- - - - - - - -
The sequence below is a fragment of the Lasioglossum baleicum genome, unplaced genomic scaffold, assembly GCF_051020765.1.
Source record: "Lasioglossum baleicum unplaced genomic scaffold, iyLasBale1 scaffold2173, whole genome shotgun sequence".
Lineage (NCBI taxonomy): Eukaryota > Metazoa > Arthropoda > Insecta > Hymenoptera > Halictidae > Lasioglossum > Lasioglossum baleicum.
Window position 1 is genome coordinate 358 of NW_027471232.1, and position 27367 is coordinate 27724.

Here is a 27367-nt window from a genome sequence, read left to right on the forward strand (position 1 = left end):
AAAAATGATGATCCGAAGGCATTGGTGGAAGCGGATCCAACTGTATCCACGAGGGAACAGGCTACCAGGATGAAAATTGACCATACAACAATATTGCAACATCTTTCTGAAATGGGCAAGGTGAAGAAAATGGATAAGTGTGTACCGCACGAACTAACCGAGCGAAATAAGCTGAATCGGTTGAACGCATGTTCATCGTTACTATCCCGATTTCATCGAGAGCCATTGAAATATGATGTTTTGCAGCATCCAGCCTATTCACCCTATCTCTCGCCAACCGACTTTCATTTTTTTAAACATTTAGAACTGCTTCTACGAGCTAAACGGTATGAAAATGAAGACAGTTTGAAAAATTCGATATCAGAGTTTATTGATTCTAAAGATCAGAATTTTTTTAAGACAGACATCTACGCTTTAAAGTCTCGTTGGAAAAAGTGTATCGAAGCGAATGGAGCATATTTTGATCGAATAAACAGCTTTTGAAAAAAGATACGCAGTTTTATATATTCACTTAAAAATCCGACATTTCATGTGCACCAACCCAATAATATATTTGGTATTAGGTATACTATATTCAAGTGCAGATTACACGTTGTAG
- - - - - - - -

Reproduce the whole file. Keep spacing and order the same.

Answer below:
The sequence below is a fragment of the Lasioglossum baleicum genome, unplaced genomic scaffold, assembly GCF_051020765.1.
Source record: "Lasioglossum baleicum unplaced genomic scaffold, iyLasBale1 scaffold2173, whole genome shotgun sequence".
Lineage (NCBI taxonomy): Eukaryota > Metazoa > Arthropoda > Insecta > Hymenoptera > Halictidae > Lasioglossum > Lasioglossum baleicum.
Window position 1 is genome coordinate 358 of NW_027471232.1, and position 27367 is coordinate 27724.

Here is a 27367-nt window from a genome sequence, read left to right on the forward strand (position 1 = left end):
AAAAATGATGATCCGAAGGCATTGGTGGAAGCGGATCCAACTGTATCCACGAGGGAACAGGCTACCAGGATGAAAATTGACCATACAACAATATTGCAACATCTTTCTGAAATGGGCAAGGTGAAGAAAATGGATAAGTGTGTACCGCACGAACTAACCGAGCGAAATAAGCTGAATCGGTTGAACGCATGTTCATCGTTACTATCCCGATTTCATCGAGAGCCATTGAAATATGATGTTTTGCAGCATCCAGCCTATTCACCCTATCTCTCGCCAACCGACTTTCATTTTTTTAAACATTTAGAACTGCTTCTACGAGCTAAACGGTATGAAAATGAAGACAGTTTGAAAAATTCGATATCAGAGTTTATTGATTCTAAAGATCAGAATTTTTTTAAGACAGACATCTACGCTTTAAAGTCTCGTTGGAAAAAGTGTATCGAAGCGAATGGAGCATATTTTGATCGAATAAACAGCTTTTGAAAAAAGATACGCAGTTTTATATATTCACTTAAAAATCCGACATTTCATGTGCACCAACCCAATAATATATTTGGTATTAGGTATACTATATTCAAGTGCAGATTACACGTTGTAG